CIPR Independent Practitioners Network - Vision


Following the success of the CIPR event ‘Being Independent’ in 2017, it was clear that there is a need and desire for a network that supports independent PR practitioners.

The CIPR currently has over 900 independent PR practitioner members, and whilst there are a number of groups/networks that support geographical regions and sectoral interests there is no one group that supports independents.

Aims of the new network
The new network has four core aims:

  • To provide support, advice and guidance for Independent PR practitioners, as well as those who would like to make the move to freelance/independent PR.
  • Encourage more independent PR practitioners to join the CIPR and consider applying for Charter-ship.
  • Promote the benefits of CPD to network members, to gain the skills and knowledge to advance their career and business as well as gaining CPD points by attending network events for independent PRs.
  • To collaborate with other CIPR groups, identifying mutually beneficial areas of work.

Following the survey conducted with independents over the spring the new network has three key priorities to focus on:

1: Support and advice for freelancers

Support and advice is by far the most popular response, 89% of respondents cite this as their top priority for the new network.  Within this, a mixed picture emerges of what type of support and advice PR professionals would like to see:

1)      Winning new business (68%)

2)      Innovation, better processes and operations (62%)

3)      Contacts Database (61%)

4)      Contract and other templates (57%)

5)      Promoting yourself (56%)

Looking through the open-ended responses gives a much fuller context to these answers.

The world of today is very different from ten years ago; people aren’t working 9 to 5 as much, and an office isn’t always people’s natural place of work; more than 70% of respondents primarily work from home, often juggling other priorities, like childcare for example. What’s interesting is that only 9% primarily work from their own/rented office, 11% from a client’s office and 4% from a co-working office.

And as people change the way they work; this network will only become increasingly important. In a recent report by IPSE of those asked about the risks versus rewards of freelancing, 83% feel the rewards they get from self-employment outweigh the risks, a trend that is only likely to increase.

But because freelancers often work alone, they don’t tend to have the training, support or advice that you get working for an employer, or as part of a big agency.

So, what would independents like to see? In the comments section, this translates into a range of tools and support to help win new business; help accessing procurement frameworks and growing their business are common responses for example. Most of all though is a desire to see some sort of contacts database, matching freelancers to work, so this is something that we will look at taking forward.

2: Networking/collaborative working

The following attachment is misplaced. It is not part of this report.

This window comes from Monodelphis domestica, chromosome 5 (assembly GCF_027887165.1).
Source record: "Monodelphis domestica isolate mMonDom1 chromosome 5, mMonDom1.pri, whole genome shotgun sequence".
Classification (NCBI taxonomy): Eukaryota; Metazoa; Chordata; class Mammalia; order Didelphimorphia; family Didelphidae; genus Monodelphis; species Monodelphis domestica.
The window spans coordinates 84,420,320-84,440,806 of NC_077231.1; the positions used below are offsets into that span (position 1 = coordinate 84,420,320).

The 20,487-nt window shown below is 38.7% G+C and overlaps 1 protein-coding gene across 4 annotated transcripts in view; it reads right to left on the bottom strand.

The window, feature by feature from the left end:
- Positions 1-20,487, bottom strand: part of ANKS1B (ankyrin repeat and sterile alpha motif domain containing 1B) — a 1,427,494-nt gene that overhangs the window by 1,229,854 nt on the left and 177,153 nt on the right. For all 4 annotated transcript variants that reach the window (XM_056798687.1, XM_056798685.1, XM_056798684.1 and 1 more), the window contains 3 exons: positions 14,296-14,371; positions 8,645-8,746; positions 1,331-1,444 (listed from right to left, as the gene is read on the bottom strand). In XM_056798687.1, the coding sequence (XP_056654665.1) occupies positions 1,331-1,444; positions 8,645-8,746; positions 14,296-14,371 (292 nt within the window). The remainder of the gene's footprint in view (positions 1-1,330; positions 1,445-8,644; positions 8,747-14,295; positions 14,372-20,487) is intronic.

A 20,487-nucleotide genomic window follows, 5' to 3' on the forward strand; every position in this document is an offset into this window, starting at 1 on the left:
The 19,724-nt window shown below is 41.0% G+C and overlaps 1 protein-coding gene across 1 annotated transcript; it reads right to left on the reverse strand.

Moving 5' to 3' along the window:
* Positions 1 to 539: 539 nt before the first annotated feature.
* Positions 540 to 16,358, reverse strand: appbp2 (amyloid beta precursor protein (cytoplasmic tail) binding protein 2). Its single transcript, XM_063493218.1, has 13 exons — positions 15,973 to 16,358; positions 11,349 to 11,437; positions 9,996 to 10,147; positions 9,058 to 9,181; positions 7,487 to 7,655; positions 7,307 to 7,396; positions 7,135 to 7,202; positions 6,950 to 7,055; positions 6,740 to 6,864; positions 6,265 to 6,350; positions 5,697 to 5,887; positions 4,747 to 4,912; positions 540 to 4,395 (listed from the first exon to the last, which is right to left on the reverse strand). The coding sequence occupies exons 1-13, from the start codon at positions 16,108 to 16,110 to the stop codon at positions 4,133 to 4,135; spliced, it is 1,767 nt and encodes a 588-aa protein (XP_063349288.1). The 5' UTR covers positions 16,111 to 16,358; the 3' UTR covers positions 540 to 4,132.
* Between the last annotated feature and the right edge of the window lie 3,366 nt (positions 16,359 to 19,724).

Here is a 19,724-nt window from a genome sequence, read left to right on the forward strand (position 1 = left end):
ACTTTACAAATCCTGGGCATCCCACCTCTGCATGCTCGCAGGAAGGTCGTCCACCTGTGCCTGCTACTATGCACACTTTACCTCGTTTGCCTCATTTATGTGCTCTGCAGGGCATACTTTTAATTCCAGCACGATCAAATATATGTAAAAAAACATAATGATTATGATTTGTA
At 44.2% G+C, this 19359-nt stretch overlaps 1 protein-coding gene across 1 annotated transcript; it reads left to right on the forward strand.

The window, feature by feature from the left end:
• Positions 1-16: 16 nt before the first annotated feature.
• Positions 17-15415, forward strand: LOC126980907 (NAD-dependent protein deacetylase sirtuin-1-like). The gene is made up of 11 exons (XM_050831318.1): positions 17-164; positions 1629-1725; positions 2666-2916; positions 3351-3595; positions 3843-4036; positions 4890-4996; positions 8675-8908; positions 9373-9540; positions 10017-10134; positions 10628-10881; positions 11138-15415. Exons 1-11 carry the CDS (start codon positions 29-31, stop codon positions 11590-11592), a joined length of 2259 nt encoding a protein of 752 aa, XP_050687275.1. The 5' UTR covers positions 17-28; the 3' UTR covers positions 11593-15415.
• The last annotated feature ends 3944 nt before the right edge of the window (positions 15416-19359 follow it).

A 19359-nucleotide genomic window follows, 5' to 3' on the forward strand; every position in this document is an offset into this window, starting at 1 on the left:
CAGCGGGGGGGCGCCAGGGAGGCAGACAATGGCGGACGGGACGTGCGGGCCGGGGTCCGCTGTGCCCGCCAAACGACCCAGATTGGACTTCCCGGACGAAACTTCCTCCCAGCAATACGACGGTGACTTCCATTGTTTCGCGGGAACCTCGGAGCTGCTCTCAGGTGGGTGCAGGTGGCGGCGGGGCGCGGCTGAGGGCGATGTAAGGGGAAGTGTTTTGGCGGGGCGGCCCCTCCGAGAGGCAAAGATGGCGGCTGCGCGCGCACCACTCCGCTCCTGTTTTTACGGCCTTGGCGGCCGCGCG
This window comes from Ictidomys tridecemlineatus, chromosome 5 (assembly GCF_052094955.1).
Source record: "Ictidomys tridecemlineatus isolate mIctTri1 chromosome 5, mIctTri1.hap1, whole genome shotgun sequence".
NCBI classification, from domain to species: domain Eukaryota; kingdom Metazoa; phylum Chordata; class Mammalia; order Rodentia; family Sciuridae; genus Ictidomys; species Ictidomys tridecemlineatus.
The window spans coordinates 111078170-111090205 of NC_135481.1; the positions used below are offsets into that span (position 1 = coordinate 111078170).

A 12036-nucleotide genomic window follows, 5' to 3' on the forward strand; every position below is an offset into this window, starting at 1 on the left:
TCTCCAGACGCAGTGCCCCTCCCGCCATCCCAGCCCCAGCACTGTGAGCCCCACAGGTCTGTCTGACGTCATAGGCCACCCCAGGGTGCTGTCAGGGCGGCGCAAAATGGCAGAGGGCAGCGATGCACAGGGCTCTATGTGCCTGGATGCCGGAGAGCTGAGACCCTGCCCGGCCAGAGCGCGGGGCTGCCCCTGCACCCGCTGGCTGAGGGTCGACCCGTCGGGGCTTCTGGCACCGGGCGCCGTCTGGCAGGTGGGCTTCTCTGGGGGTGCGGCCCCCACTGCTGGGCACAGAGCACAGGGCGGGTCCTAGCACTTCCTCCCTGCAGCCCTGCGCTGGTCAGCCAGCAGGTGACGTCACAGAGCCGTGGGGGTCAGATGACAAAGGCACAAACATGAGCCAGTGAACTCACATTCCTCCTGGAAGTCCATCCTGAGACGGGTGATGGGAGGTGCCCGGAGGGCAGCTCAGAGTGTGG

As you would expect a large number of respondents commented that networking (78%) and collaborative working (74%) are critical to being a successful freelancer.

Where the new network can help is to provide the right opportunities, but the balance between face-to-face support, events and activities versus online needs to be right.

Many face-to-face events tend to be in London, which is not always easy to attend for the 77% of independents based outside of London. It can be expensive, especially when you factor in travel and accommodation. However, understandably there is a strong appetite to meet up with other professionals facing similar challenges, given that a significant number of freelancers work from home, and this is something we want to help facilitate.

In conclusion, a mix of events and activities around the country, working with existing groups – CIPR Wessex already has a well-established CIPR network for example – combined with social media looks to be the right way forward.

3: Discounted training/services.

It’s fair to say many independents have a lot of experience of working in communications. 47% of respondents to the State of the Profession survey have 21 years (or more experience) in the industry. What this equates to is the need for a slightly different training offer:

  • Training needs to be more about strategy and focused on keeping their skills relevant.
  • Many need to stay up to date with digital/online tools; working in a big agency you have access to lots of training, but as an independent, this is lacking.
  • The State of the Profession survey adds weight to this view, citing an expanding skill set required of professionals and the changing social and digital landscape as two of the top three challenges facing the industry.

Webinars are a good way to reach a lot of people, especially as many would like to see more events and activities that reach all parts of the country, rather than just London. But again, there will always need to be face-to-face events, as long as there is a good geographical spread.

The other big issue that came up repeatedly is the high cost of training and access to software. I know as a sole trader that it’s often difficult to justify £400-£500 on a day course. And access to media handling and cutting services, as well as subscriptions can be prohibitively high.

So, this is something we definitely need to address and we will be campaigning for discounted rates for freelancers.

A voice for independents

Finally, the other point worth noting is the need to have a voice for the freelance world. While not as pressing a concern, a significant number of respondents commented on the need to lobby government/represent independents on a range of issues like taxation, IR35 and maternity/paternity cover.

If you’d like to get involved drop us an email